Exhibit showcases art of Robert HeindelWritten by Caitlin McGlade | | email@example.com
Some of Robert Heindel’s dancers look as though they might peel themselves off the canvas to dance before your eyes. Loosely laced to thickets of hues and shapes, the figures compose their own nuances of sorrow and joy, love and attraction.
It’s typically not their faces that tell the story — for their features are often vague and blended — but it is the motion of their bodies that speaks, paused forever in a quiet universe where the beauty of the human condition is the only thing that matters.
You might hear the dancers’ whispers because Heindel labored over capturing each of their emotions and personalities when he painted them. He got to know them and stood in during rehearsals to study every move.
“He got under the skin of the person he was looking at,” said Colin Rawlings, Heindel’s former agent. “If they were having a bad day, you could see it in the drawing.”
Heindel’s work is permanently on display at the Smithsonian Institution, the Glasgow Museum and the National Portrait Gallery in the United Kingdom, and elsewhere. Before his death, his paintings sold for as much as $55,000; now they’re selling for the equivalent of $130,000 in the U.K., Rawlings said.
Heindel palled around with princesses and dignitaries, sold paintings to Princess Diana and become a household name among Japanese royalty during his life.
“He’s America’s best-kept secret,” Rawlings said. “He’s celebrated in Japan, he’s celebrated in Europe, but for one reason or another, America never really got it.”
And here’s a little-known fact: The late ballet-painting superstar was born and raised in Toledo.
Heindel and his wife Rose moved away from Toledo after they married and started having children, but Rose and at least 30 of his paintings are making the trek home for a show starting July 18. Sur-Saint Clair, at the corner of Washington Street and St. Clair Street, will feature a range of Heindel’s artwork and many of them will be for sale, said Richard Rideout, who runs the gallery with his wife, Janet Albright.
The opening will commence with a 5 p.m. VIP reception, in which major donors will be able to meet Rose. The gallery opens to the public at 7 p.m. and the exhibit will continue through July 20, running from 7-9 p.m. There is a $5 fee to help cover expenses incurred by shipping paintings from all over the country, Rideout said. If you miss the show, you can call the gallery and make an appointment to see Heindel’s work July 21 and 22.
Rideout said he first saw Heindel’s art at a friend’s house in Florida. He was struck with Heindel’s ability to capture motion.
“His story is extremely intriguing and being from Toledo — and there’s the fact that he’s got all this fame and notoriety and talent and I’d never heard of him before and no one else in Toledo had really,” Rideout said.
Heindel was born to a single mother at St. Vincent’s Hospital in 1938. He was then adopted by a couple who could not have children. He started drawing at an early age, stealing time between classes at Central Catholic High School to jot down illustrations. But he also had another love at a young age: Rose.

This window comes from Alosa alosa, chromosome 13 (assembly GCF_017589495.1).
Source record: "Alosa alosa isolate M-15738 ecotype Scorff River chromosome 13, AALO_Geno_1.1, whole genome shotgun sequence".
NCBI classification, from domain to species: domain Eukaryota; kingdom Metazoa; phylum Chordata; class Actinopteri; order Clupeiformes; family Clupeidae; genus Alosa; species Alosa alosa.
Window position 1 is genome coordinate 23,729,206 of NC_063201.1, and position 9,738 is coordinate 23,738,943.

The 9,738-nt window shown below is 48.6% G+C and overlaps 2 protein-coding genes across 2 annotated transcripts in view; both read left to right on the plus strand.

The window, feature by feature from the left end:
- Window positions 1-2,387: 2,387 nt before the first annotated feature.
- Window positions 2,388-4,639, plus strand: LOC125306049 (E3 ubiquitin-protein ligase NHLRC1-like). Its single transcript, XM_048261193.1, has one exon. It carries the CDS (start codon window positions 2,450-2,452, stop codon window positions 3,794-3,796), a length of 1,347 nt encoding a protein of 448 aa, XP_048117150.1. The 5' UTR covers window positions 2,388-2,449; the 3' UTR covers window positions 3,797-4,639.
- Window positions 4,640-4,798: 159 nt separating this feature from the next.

She was attending Libbey High School but her sister, who went to Central Catholic, introduced Robert to Rose when they were in their early teens. Young Robert asked her out multiple times, but Rose’s parents wouldn’t let her date him until she was 16 years old. By then, the two were inseparable.
Heindel’s parents didn’t have the money to send him to art school, so he took correspondence courses through the Famous Artists School during high school. The East Coast-based company would send him assignments and he would complete drawings and send them back for judging.
The couple married shortly after high school graduation and they later moved to Akron. Shortly thereafter, they moved to the Detroit area, where Heindel put his modest training to work for an ad agency, drawing up advertisements for new car models that ran in print media.
But he wanted to go farther.
“I remember one day in the late 1960s, they lived in Detroit and were moving to Westport, Conn., and he said he needed an agent, someone in New York City that was privy to the illustrator world,” said longtime friend Jim Fisher.
“The next thing I know, a year or so later, his work is on the front cover of TIME magazine — and that was during the Watergate years!”
For TIME, Heindel sketched a portrait of Daniel Ellsberg, who released the controversial Pentagon Papers. He also sketched covers for Redbook and Ladies’ Home Journal.
Heindel knew, even as he was breaking into the commercial art world, that he wanted to eventually foray into fine art. But it wasn’t until Rose convinced him to join her at a ballet that he figured out how to get there.
Rose had always wanted to take ballet lessons as a child but her parents could never afford it.
“I wanted to go to the ballet and I remember saying ‘Why don’t we do this?’ and he did not want to do it,” Rose said. “He finally said ‘OK,’ and that was the beginning.”
From then on, Heindel introduced himself to ballet troupes, earning their trust and spending hours watching the dancers rehearse, snapping pictures at just the right times.
“He rarely painted them in the performance,” recalled his son, Troy Heindel. “He thought that painting them while they were rehearsing was a more true reflection of the person because once they were out in front of the audience, guards went up and people were less exposed.”
Troy had two brothers: Todd and Toby. Troy said their images frequently made their way into his father’s paintings after long modeling sessions before a camera. But you’ll seldom see three boys together in Heindel’s renditions: He’d make Troy out to be the girl in the trio.